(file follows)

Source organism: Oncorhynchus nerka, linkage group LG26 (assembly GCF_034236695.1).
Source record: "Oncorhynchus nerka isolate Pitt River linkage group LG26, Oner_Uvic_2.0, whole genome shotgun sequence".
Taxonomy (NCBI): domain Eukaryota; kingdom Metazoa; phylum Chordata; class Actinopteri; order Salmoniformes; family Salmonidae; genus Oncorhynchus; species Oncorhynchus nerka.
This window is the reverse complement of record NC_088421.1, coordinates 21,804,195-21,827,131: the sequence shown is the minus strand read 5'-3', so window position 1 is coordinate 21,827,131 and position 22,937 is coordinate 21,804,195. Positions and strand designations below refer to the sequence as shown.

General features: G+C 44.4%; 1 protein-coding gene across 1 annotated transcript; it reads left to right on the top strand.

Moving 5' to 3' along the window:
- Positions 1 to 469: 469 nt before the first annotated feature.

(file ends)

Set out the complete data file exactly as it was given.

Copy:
Source organism: Oncorhynchus nerka, linkage group LG26 (assembly GCF_034236695.1).
Source record: "Oncorhynchus nerka isolate Pitt River linkage group LG26, Oner_Uvic_2.0, whole genome shotgun sequence".
Taxonomy (NCBI): domain Eukaryota; kingdom Metazoa; phylum Chordata; class Actinopteri; order Salmoniformes; family Salmonidae; genus Oncorhynchus; species Oncorhynchus nerka.
This window is the reverse complement of record NC_088421.1, coordinates 21,804,195-21,827,131: the sequence shown is the minus strand read 5'-3', so window position 1 is coordinate 21,827,131 and position 22,937 is coordinate 21,804,195. Positions and strand designations below refer to the sequence as shown.

General features: G+C 44.4%; 1 protein-coding gene across 1 annotated transcript; it reads left to right on the top strand.

Moving 5' to 3' along the window:
- Positions 1 to 469: 469 nt before the first annotated feature.